Item description for The Case of the Gilded Fly (Gervase Fen Mysteries) by Edmund Crispin...
Theater companies are notorious hotbeds of intrigue, and few are more intriguing than the company currently in residence at Oxford University. Center-stage is the beautiful, malicious Yseut -- a mediocre actress with a stellar talent for destroying men. Rounding out the cast are more than a few of her past and present conquests, and the women who love them. And watching from the wings is Professor Gervase Fen -- scholar, wit, and fop extraordinaire -- who would infinitely rather solve crimes than expound on English literature. When Yseut is murdered, Fen finally gets his wish. Though clear kin to Lord Peter Wimsey, Fen is a spectacular original -- brilliant, eccentric and rude, much taken with himself and his splendid yellow raincoat, and given to quoting Lewis Carroll at inappropriate occasions. Gilded Fly, originally published in 1944, was both Fen's first outing and the debut of the pseudonymous Crispin (in reality, composer Bruce Montgomery), whom the New York Times once called the heir to "John Dickson Carr . . . and Groucho Marx."
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Reviews - What do customers think about The Case of the Gilded Fly (Gervase Fen Mysteries)?
I'm glad I decided to read this story again. Jun 10, 2008
It has been a long time since I first read The Case of the Gilded Fly and I'm really glad that I found some time to sit down and enjoy it again after all these years. That is one of the things I love so much about these old, classic mysteries. No matter how much time has passed the story always seems just as exciting as it was the first time around. Modern mystery writers could do themselves a huge favor by immersing themselves in writings of the 1930's, 40's and 50's.
Gervase Fen is an Oxford don who specializes in English literature but really wants to work on murder cases. His longtime friend, Sir Richard Freeman, Chief Constable of Oxford, really wanted to study and critique English literature. These two made wonderful counterpoints because they both wanted to concentrate most on the thing the other did for a living. These two characters are wonderfully written by Edmund Crispin. Mainly, for me, because we get to see the best of both professions but given to us from the point of view of the character we would not necessarily expect.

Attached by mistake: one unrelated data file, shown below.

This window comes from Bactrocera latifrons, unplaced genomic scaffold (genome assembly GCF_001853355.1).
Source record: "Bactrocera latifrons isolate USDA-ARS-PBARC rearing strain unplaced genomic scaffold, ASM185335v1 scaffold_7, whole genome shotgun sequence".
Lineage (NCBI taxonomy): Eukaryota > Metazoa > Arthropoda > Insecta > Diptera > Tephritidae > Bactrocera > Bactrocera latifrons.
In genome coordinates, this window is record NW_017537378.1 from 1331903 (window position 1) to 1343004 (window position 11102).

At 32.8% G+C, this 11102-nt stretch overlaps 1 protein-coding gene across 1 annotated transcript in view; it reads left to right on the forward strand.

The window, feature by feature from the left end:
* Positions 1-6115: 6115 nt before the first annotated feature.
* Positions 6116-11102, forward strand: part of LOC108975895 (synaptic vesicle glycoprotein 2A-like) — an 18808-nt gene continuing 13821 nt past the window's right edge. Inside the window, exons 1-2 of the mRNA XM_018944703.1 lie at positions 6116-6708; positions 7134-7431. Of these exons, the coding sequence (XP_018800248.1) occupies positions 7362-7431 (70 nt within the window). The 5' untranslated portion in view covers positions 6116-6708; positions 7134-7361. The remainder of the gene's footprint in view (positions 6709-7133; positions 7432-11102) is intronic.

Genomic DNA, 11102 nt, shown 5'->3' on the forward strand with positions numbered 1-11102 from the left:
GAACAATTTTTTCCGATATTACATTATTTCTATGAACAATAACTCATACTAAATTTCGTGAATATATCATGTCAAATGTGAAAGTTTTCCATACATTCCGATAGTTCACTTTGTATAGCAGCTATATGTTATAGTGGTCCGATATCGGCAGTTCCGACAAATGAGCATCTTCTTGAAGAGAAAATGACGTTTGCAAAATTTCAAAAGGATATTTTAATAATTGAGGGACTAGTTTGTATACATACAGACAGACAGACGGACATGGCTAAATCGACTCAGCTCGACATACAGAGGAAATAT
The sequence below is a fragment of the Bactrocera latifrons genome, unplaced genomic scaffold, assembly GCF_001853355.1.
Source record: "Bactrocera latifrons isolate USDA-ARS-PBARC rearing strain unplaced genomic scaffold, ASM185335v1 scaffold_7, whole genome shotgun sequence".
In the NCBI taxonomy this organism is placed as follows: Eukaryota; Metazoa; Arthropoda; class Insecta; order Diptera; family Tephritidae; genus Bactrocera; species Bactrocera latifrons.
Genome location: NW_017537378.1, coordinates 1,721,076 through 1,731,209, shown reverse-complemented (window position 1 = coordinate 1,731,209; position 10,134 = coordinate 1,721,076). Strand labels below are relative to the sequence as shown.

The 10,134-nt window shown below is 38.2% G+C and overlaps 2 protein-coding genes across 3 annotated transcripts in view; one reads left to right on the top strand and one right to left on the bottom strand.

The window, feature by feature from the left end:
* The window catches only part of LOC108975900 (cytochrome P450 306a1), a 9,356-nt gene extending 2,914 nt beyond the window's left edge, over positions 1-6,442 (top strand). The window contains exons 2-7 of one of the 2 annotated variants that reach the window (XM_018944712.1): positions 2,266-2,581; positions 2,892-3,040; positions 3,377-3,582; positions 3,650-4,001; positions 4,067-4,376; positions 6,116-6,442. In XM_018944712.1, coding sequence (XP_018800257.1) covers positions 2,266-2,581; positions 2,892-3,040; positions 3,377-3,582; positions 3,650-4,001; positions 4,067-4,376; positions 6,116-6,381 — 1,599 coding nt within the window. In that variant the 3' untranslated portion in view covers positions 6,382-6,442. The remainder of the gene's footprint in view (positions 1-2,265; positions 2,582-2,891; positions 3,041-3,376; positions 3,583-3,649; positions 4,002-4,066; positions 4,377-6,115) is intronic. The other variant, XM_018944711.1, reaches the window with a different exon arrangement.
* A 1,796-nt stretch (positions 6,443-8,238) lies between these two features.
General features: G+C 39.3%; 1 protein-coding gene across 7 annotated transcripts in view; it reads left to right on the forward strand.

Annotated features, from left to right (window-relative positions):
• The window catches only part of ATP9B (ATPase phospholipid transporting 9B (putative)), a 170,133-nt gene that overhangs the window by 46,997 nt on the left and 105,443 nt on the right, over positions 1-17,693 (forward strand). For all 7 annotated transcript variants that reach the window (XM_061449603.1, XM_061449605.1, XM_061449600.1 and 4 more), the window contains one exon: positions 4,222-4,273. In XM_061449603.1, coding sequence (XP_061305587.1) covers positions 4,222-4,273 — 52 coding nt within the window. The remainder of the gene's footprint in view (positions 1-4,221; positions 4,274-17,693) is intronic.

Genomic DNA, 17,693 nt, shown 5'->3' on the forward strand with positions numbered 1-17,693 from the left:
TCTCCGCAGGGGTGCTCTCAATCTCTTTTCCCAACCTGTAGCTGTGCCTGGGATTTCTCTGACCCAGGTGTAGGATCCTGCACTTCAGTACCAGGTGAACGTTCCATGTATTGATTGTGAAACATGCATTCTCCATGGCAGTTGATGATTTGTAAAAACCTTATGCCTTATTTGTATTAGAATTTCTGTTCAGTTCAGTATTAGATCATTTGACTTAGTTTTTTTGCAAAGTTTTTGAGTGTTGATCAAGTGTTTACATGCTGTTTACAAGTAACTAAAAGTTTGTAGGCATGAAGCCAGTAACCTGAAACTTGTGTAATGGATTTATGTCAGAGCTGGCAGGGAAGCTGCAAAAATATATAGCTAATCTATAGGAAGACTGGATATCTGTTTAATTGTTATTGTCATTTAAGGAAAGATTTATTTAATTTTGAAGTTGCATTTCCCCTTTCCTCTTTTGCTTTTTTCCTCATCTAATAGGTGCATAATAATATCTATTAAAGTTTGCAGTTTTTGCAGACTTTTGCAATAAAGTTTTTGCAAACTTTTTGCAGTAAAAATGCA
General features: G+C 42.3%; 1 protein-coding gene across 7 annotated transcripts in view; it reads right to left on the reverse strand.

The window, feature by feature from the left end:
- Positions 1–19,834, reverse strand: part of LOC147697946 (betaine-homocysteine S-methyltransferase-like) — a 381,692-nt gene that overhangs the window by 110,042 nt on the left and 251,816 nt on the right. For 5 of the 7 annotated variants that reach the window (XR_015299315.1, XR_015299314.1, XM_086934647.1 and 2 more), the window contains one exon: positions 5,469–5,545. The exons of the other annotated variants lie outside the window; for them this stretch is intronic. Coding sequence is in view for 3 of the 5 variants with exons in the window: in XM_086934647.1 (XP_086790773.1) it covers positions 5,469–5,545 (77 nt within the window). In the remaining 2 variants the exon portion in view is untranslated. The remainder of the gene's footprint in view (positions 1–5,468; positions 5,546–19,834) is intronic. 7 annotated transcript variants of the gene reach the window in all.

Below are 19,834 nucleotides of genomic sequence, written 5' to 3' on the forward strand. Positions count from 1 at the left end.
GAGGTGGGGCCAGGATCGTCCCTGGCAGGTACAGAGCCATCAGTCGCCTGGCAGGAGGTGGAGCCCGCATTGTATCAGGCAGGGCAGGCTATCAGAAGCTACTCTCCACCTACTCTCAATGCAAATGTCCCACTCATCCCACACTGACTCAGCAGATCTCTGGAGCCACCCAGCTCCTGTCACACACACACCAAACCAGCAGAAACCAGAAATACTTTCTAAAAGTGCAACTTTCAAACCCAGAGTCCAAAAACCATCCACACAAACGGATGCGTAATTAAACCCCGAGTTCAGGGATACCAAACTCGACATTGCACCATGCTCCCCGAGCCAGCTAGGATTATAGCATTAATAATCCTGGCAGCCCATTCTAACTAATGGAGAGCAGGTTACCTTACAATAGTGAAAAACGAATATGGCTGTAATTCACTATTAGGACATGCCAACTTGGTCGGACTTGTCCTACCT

The book opens in a most clever way. All the characters make the railway journey from London to Oxford within days of each other. Each is described during the train trip in wonderful detail concerning their reasons for going to Oxford and the reader is thoroughly acquainted with the characters by the time they all arrive at their destination. Because of the abrasive nature of one character, it is pretty obvious who the murder victim will be but Crispin takes his time leading up to the murder. By the time it happens, you are very much in sympathy with whoever decided to do this person in and Fen's quandry about whether or not to prove the person guilty is rather easy to understand. Because, Fen does know immediately who the murderer is. I, on the other hand, was not so quick off the mark. I had someone else chosen and resolutely hung on to that person until the bitter end.
Crispin has the Gervase Fen character utilize his vast knowlege of English literature very extensively. Sometimes, it can be somewhat confusing to someone (such as myself) who has only a basic smattering of knowlege of the subject. Still, one of the references did prompt me to do a little research to seek out the quote and read it in its entirety. I must confess that I find myself still scratching my head to try to decide if I think the (first) murder could have taken place in just that way. Wow, what a marksman! and on the spur of the moment too! Also, the motive for the first murder seemed to be rather weak for my taste. I would have liked for a weightier matter to have been the catalyst from which this malevolence sprang.